Wizards of the Coast has also integrated voice-over IP into the client
using Vivox, a company well-represented in the MMO gaming space. DMs
will have a particularly entertaining time using Vivox’s
stunning voice-masking technology to sound like a deep-voice dragonborn
or a slight-framed Halfling.

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Here's a quick peek
at what the character visualizer can do.

Throughout the initial description of D&D Insider, there has
been a variety of speculation regarding a number of different business
models associated with D&D Insider. Most of the gamers who are
interested in D&D Insider aren’t sure whether the
application would be worth a monthly fee, let alone any additional fees
that might be associated with it as well. To clear up some of the
misconceptions, I asked Youngs whether any of the additional content in
D&D Insider was going to cost users additional dollars on top
of what they’d spent

“If you’re subscribed to D&D Insider you
get access to all of the applications plus Dragon and Dungeon
magazines,” Youngs said. “Plus the D&D
Compendium, which is our first web application. It’s
essentially a way for users to search every single rules element in the
game, from every printed source and every issue of Dragon and Dungeon
ever released. It’s updated monthly, and whether or not you
own the print product, you can still use it as a subscriber.”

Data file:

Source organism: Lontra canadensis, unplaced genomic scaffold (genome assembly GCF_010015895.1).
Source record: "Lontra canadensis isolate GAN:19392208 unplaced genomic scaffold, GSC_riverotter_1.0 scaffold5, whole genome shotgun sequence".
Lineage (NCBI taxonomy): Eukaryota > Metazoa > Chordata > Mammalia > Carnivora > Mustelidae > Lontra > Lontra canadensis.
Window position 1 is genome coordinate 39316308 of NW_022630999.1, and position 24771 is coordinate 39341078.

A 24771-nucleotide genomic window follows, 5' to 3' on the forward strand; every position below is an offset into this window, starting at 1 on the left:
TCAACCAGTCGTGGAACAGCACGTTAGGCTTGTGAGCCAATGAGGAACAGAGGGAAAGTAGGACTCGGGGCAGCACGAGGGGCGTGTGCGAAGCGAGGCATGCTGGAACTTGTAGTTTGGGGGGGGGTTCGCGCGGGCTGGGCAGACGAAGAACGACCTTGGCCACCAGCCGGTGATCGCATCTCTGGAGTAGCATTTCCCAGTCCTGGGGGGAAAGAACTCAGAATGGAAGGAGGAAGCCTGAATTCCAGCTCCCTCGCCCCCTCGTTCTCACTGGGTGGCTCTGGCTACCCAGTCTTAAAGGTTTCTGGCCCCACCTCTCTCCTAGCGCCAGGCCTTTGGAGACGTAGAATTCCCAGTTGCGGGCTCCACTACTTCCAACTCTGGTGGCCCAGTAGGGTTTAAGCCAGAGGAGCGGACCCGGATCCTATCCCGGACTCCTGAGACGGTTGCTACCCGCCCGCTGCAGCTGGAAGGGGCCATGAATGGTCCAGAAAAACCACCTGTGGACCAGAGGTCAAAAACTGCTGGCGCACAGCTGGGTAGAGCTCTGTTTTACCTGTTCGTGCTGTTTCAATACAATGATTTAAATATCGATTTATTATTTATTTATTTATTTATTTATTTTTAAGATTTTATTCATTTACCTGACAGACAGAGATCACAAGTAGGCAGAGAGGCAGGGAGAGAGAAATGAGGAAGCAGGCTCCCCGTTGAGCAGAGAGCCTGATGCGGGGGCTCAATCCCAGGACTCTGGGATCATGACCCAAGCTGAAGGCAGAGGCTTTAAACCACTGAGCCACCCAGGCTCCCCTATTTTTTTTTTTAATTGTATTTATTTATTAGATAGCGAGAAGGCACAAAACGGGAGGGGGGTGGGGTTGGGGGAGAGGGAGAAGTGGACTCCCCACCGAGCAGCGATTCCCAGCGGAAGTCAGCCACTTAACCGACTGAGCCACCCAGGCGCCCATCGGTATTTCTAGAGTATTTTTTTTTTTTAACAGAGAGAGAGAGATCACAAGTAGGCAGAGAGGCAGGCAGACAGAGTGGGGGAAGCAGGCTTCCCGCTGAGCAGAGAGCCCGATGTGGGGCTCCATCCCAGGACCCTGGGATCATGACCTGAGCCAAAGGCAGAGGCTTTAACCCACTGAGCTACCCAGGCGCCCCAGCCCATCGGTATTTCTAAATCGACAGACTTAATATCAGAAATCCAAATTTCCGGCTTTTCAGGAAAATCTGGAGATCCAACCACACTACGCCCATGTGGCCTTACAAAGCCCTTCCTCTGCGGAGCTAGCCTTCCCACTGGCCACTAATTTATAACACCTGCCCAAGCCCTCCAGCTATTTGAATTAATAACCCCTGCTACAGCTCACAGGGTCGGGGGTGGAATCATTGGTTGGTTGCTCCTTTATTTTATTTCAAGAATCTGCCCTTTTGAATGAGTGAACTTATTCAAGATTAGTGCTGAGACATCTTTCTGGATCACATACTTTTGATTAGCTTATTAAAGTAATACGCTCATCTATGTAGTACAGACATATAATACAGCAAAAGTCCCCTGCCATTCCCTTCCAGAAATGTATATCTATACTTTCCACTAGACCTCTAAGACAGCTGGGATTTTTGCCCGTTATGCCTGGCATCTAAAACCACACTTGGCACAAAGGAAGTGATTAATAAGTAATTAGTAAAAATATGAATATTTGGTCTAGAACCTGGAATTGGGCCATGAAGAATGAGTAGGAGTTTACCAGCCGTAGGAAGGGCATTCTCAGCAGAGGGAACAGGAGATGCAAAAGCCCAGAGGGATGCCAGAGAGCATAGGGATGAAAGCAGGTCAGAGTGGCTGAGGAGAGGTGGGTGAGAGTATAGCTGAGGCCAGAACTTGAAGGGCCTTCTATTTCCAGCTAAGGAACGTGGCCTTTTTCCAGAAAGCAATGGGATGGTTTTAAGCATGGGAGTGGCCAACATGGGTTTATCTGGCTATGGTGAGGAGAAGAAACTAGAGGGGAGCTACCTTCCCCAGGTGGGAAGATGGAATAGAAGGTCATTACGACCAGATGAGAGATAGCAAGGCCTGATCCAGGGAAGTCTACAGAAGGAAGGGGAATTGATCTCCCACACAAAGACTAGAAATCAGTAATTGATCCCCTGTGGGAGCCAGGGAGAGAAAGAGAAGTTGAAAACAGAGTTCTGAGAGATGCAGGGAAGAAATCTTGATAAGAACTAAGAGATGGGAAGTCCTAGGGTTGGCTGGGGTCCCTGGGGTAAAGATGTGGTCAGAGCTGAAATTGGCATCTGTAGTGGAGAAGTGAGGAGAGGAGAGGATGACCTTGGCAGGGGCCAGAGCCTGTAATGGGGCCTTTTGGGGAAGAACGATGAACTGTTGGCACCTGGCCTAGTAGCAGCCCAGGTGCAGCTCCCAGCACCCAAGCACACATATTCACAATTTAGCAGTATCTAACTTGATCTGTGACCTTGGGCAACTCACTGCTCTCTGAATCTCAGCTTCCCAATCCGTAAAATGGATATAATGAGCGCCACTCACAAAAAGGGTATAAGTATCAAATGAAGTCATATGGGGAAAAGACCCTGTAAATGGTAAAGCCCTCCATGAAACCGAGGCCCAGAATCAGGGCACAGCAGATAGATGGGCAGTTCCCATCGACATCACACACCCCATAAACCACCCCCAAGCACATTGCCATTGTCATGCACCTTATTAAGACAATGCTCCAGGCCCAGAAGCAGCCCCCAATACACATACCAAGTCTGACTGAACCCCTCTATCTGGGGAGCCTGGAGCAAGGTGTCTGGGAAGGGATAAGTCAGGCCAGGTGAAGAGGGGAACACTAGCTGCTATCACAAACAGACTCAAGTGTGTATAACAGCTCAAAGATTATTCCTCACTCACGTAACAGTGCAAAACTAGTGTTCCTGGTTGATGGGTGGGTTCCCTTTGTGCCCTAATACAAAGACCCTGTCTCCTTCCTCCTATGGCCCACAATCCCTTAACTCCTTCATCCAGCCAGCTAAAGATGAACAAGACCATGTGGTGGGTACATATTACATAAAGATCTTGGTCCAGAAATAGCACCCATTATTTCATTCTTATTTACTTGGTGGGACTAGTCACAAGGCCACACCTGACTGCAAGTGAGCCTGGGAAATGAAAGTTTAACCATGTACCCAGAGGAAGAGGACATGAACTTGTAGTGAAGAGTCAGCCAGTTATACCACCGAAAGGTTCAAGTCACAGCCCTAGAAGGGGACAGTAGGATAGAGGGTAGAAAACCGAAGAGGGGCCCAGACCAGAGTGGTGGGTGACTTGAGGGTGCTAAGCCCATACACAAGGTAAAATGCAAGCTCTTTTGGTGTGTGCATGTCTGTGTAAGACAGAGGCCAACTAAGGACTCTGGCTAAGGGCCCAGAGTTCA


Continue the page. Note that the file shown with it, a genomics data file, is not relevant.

“Eventually we would like to sell virtual miniatures and 3D
tiles for the game table,” Youngs continued. “Those
will be micro-transaction based, and be very, very low cost. However,
you won’t need to pay for any additional features with the
character visualizer. Those will all be free with your

While this may sound terrific for the D&D Dungeon Masters, what
about the player characters? The setting that Youngs was painting for
the DM controlling the game sounded terrific, but what sort of
advantages would I have as a player playing on the virtual gaming table?

“The players have autonomous control over their own camera
angle,” Youngs said. “They can also control their
own figure and where they’re moving too. While the DM has
master control, the player can move his or her own figure wherever
they’d like to be placed. It’s just like the table
top experience.”

Nearing the end of our conversation together, I pushed the topics we
were discussing towards how Wizards was going to handle players who had
already purchased the core books and whether or not purchasing any
particular books was going to enhance their D&D Insider
experience. Would players ever receive a free trial period, either
through the purchase of books or just a simple free trial sample?